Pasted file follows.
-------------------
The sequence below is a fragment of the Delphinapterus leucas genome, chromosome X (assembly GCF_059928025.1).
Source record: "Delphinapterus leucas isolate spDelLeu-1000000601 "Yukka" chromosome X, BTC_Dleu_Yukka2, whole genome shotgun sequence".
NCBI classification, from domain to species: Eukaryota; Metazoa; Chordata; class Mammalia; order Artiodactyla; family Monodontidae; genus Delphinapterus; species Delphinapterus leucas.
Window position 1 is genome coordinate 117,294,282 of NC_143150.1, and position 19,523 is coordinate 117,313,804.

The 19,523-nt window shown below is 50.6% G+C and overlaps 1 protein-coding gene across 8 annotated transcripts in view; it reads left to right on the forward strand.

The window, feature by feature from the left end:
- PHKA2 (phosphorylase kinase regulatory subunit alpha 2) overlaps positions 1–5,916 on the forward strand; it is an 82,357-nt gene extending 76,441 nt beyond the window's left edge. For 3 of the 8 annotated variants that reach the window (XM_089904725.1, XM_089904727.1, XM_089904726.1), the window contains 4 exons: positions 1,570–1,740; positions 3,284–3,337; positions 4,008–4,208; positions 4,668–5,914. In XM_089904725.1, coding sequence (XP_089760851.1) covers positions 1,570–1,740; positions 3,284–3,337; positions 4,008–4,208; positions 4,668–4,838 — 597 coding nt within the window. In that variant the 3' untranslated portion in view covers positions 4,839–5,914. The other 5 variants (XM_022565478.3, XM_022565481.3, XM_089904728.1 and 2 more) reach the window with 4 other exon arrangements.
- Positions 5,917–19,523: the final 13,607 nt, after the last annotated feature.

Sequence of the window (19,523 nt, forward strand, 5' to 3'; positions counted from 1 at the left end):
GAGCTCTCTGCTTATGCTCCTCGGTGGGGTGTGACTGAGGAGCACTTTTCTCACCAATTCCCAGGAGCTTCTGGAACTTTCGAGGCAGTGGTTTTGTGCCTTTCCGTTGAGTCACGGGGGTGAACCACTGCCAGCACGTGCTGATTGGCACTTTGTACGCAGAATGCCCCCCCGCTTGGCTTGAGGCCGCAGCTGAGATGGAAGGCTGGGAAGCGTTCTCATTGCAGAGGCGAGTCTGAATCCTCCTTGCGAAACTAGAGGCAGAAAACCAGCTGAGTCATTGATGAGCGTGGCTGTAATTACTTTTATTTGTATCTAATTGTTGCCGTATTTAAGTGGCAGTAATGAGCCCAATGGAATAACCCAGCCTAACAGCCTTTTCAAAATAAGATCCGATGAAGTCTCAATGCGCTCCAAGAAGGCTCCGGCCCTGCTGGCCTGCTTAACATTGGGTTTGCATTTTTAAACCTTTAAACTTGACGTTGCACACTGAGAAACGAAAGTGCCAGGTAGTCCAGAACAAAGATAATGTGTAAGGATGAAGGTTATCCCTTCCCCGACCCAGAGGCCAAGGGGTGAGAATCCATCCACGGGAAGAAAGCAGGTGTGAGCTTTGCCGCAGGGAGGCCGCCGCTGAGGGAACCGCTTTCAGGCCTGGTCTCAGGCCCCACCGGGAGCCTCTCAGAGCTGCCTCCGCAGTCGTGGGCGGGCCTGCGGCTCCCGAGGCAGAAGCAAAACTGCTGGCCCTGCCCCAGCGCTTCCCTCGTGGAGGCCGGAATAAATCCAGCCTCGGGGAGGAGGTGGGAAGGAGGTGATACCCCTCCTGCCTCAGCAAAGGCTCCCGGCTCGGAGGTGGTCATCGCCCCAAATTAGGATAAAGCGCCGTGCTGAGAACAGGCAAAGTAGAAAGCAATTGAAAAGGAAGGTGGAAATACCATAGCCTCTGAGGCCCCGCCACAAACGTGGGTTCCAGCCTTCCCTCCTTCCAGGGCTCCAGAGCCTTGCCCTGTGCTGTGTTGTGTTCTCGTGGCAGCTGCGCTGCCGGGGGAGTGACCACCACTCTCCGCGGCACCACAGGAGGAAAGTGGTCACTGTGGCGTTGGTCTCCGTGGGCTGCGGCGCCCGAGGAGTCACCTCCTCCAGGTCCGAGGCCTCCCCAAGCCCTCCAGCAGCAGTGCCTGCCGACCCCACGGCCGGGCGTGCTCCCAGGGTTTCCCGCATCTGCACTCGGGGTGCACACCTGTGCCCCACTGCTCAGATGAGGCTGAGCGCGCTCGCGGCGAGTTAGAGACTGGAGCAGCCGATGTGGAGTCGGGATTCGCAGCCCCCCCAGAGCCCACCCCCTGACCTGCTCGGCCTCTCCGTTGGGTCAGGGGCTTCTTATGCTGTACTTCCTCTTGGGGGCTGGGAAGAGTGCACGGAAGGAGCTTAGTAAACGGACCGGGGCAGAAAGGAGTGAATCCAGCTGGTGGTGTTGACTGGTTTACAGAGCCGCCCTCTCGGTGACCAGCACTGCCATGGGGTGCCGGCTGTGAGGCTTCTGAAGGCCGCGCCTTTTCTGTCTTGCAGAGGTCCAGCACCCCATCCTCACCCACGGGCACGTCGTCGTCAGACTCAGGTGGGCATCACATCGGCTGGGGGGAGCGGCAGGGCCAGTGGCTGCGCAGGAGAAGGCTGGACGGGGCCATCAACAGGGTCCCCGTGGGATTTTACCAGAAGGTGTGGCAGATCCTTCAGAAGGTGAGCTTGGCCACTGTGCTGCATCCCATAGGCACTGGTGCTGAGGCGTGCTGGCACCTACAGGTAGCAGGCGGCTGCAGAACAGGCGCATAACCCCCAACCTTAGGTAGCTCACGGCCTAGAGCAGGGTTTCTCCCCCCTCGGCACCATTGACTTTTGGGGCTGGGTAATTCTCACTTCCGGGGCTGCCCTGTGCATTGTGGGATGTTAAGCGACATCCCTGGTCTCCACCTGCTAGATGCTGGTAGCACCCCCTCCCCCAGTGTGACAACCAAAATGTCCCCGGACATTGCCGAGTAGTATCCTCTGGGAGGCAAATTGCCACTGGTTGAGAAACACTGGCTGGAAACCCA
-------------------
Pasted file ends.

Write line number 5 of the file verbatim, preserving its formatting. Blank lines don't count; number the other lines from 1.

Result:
The 19,523-nt window shown below is 50.6% G+C and overlaps 1 protein-coding gene across 8 annotated transcripts in view; it reads left to right on the forward strand.